Day 4: On Sunday, I slept in and didn’t feel guilty one bit for it. I walked to Central Park as my dinner destination was in that direction. I was thrilled to  “unwrap” the southern part of the park in a slow-Christmas-morning-present-opening experience.

Southeast Central Park
Southeast Central Park

I strolled down paved paths trying to absorb the moment and there, to my left was a beautifully restored carousel. I’ve always been partial to carousels of yesteryear. They are an art form all their own. Needless to say, I happily paid the $2.50 to jump aboard. It brought back so many happy memories of my own childhood and that of my children.

I love them so much that I bought a carousel horse named Tim. During a time of severe depression and crisis, I sold him. Tim, I hope you have a great, loving home.

Refurbished Carousel in southeast portion of Central Park
Carousel in southeast Central Park
Carousel in southeast Central Park

My daughter, Ava, used to be an ice skating competitor and I can’t look at a rink and not think of those days. I can just see her out here showing them all how it’s done!

Ice skating rink in southeast Central Park

I took winding paths working my way back out of the park toward Il Vagabondo restaurant on 62nd Street between 2nd Avenue and 1st. It had been my favorite restaurant in New York.

The Cheers-type bar in the front at the bottom of the small stoop was empty for the first time. Of course, I was early (5:30 PM) and  it was Sunday when most people are trying to get ready for their week.

Charlie (left) keeps the place moving and grooving. Arber (right) is part of the wait staff.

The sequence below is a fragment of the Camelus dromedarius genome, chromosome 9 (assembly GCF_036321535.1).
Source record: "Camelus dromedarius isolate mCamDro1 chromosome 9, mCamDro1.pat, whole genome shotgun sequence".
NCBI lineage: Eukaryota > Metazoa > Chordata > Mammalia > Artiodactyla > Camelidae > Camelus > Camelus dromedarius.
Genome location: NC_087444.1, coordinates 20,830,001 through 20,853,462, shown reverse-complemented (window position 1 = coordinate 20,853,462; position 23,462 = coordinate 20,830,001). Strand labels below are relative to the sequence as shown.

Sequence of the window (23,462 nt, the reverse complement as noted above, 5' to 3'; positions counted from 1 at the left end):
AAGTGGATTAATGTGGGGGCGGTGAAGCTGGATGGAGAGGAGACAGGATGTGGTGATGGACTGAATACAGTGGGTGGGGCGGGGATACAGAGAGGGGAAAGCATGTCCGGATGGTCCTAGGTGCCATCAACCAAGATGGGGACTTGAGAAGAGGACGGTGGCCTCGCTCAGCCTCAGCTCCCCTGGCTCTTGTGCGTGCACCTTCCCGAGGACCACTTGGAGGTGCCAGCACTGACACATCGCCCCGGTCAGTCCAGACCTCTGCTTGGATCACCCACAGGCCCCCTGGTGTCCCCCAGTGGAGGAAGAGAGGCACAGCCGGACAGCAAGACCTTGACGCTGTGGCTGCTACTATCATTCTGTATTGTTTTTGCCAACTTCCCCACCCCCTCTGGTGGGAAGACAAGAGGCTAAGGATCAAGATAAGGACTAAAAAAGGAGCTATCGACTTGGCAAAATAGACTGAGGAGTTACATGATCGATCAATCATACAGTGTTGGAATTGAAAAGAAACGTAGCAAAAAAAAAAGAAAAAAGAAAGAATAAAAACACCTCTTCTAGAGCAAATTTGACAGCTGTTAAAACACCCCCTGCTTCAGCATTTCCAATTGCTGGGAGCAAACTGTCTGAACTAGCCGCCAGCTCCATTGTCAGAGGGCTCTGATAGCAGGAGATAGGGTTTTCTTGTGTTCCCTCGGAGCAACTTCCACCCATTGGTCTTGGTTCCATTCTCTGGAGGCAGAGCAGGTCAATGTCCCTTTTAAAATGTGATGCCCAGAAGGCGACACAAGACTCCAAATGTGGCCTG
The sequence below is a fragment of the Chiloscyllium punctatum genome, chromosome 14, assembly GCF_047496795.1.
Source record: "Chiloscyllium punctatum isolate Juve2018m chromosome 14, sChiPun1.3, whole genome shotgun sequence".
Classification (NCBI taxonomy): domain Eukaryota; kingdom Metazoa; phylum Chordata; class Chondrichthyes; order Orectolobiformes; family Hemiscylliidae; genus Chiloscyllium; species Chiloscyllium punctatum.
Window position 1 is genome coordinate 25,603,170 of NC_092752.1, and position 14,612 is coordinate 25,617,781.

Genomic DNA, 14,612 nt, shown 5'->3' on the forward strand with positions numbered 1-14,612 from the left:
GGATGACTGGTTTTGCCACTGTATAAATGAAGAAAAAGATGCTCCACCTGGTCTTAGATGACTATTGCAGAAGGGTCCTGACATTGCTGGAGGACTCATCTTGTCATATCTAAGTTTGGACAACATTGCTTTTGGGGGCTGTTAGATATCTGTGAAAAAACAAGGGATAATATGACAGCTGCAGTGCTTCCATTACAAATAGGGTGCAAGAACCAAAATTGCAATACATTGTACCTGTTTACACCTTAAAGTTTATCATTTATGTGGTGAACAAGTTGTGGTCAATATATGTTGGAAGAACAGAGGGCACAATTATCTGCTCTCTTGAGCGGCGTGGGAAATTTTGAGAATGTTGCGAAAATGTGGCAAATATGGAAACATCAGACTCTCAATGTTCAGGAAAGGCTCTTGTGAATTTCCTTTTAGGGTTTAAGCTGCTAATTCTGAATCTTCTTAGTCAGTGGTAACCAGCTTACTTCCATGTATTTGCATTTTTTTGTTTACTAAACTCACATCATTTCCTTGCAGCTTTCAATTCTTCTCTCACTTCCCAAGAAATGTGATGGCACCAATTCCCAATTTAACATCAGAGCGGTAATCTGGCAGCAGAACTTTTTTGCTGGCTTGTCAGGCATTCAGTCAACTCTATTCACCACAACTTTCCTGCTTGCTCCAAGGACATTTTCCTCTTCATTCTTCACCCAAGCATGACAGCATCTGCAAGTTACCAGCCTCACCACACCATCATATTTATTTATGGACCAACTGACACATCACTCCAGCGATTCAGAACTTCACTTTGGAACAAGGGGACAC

First, I noticed that the wonderful old New York photos on the wall along with the red and white checkered table clothes had been removed and the place whitewashed. The last  time I was there about twenty years ago, the place was packed with a happy crowd waiting for their checkered table-cloth covered corner where you enjoyed the pictures of old New York City hung proudly on the walls.

The place is still complete with Bocce Court but it’s a much more refined experience than before. Even though Italian is still the primary language of the establishment, it’s sadly “less Italian” as the waiters are not rushing around gesturing as they call out orders in Italian toward the kitchen while they’re at least a whole room away. It was wonderful then.

Bocce Court is still to the right of the tables.

Now, the table clothes are white on white, the waiters wait much like a cruise ship and the ambiance lost in the desire to please their current clientele who know absolutely nothing about ambiance. Poor them.

I warned Sal, my waiter,  that I was going to take my time savoring the taste, touch and feel of the experience. I ordered a nice, sweet Pinot Grigio, stuffed mushrooms, Special Salad and a chicken-artichoke-lemon dish entrée.

Sal - what a wonderful young man. Ask for him if you go to Il Vagabondo

Be sure to ask for the olive oil of the bread-dipping variety as they won’t offer it. Funny, but I thought it was an Italian must! After all, I think it’s the only way to eat good bread in an Italian restaurant. The bread, though fresh, was of the baguette variety.

I did totally indulge by having coffee and dessert. The coffee was the best and the Tiramisu was light and a great way to finish a nice meal (half of which went home with me). And, yes, I did order decaf coffee so as to counter the glass of wine. After all, I had thirteen NYC blocks to walk back to the hotel in the dark. Heck, I was going to be up late anyway writing my notes and I did need some sobering up… and yes, I’m a cheap drunk. Always have been; that’s why I don’t usually indulge.